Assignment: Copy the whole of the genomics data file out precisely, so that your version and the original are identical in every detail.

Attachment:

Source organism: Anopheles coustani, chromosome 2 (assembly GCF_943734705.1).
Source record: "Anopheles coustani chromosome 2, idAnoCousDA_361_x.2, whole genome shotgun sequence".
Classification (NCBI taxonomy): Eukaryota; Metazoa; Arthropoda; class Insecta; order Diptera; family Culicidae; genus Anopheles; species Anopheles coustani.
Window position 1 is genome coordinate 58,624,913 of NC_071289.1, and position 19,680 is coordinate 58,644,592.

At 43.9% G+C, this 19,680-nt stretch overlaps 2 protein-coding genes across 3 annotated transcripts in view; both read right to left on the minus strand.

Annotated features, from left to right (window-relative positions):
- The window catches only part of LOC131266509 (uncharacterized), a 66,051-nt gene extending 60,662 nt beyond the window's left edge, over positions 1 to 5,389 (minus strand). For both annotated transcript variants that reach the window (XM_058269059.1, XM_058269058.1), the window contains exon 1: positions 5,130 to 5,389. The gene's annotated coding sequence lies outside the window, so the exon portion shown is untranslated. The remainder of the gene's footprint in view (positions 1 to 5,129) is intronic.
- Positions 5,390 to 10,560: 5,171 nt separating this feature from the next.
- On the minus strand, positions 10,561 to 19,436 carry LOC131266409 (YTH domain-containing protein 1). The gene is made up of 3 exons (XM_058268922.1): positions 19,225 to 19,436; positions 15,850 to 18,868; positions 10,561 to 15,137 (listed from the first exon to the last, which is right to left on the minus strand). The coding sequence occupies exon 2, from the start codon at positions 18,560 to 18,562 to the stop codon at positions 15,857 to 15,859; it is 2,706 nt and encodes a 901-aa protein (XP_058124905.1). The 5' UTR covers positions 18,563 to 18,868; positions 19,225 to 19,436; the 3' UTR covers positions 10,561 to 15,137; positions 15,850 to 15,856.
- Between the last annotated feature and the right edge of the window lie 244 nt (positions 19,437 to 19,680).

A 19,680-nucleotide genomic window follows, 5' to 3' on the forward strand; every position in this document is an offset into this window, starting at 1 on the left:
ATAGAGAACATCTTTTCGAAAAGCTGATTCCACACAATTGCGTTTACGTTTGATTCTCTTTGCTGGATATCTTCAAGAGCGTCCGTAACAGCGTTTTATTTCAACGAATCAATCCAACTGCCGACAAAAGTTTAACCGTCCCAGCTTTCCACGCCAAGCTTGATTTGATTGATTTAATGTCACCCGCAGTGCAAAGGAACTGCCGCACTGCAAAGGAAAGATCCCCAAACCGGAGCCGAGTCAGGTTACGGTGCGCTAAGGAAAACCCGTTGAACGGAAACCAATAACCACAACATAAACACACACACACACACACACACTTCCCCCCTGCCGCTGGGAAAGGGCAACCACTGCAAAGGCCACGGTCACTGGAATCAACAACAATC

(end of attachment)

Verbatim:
Source organism: Anopheles coustani, chromosome 2 (assembly GCF_943734705.1).
Source record: "Anopheles coustani chromosome 2, idAnoCousDA_361_x.2, whole genome shotgun sequence".
Classification (NCBI taxonomy): Eukaryota; Metazoa; Arthropoda; class Insecta; order Diptera; family Culicidae; genus Anopheles; species Anopheles coustani.
Window position 1 is genome coordinate 58,624,913 of NC_071289.1, and position 19,680 is coordinate 58,644,592.

At 43.9% G+C, this 19,680-nt stretch overlaps 2 protein-coding genes across 3 annotated transcripts in view; both read right to left on the minus strand.

Annotated features, from left to right (window-relative positions):
- The window catches only part of LOC131266509 (uncharacterized), a 66,051-nt gene extending 60,662 nt beyond the window's left edge, over positions 1 to 5,389 (minus strand). For both annotated transcript variants that reach the window (XM_058269059.1, XM_058269058.1), the window contains exon 1: positions 5,130 to 5,389. The gene's annotated coding sequence lies outside the window, so the exon portion shown is untranslated. The remainder of the gene's footprint in view (positions 1 to 5,129) is intronic.
- Positions 5,390 to 10,560: 5,171 nt separating this feature from the next.
- On the minus strand, positions 10,561 to 19,436 carry LOC131266409 (YTH domain-containing protein 1). The gene is made up of 3 exons (XM_058268922.1): positions 19,225 to 19,436; positions 15,850 to 18,868; positions 10,561 to 15,137 (listed from the first exon to the last, which is right to left on the minus strand). The coding sequence occupies exon 2, from the start codon at positions 18,560 to 18,562 to the stop codon at positions 15,857 to 15,859; it is 2,706 nt and encodes a 901-aa protein (XP_058124905.1). The 5' UTR covers positions 18,563 to 18,868; positions 19,225 to 19,436; the 3' UTR covers positions 10,561 to 15,137; positions 15,850 to 15,856.
- Between the last annotated feature and the right edge of the window lie 244 nt (positions 19,437 to 19,680).

A 19,680-nucleotide genomic window follows, 5' to 3' on the forward strand; every position in this document is an offset into this window, starting at 1 on the left:
ATAGAGAACATCTTTTCGAAAAGCTGATTCCACACAATTGCGTTTACGTTTGATTCTCTTTGCTGGATATCTTCAAGAGCGTCCGTAACAGCGTTTTATTTCAACGAATCAATCCAACTGCCGACAAAAGTTTAACCGTCCCAGCTTTCCACGCCAAGCTTGATTTGATTGATTTAATGTCACCCGCAGTGCAAAGGAACTGCCGCACTGCAAAGGAAAGATCCCCAAACCGGAGCCGAGTCAGGTTACGGTGCGCTAAGGAAAACCCGTTGAACGGAAACCAATAACCACAACATAAACACACACACACACACACACACTTCCCCCCTGCCGCTGGGAAAGGGCAACCACTGCAAAGGCCACGGTCACTGGAATCAACAACAATC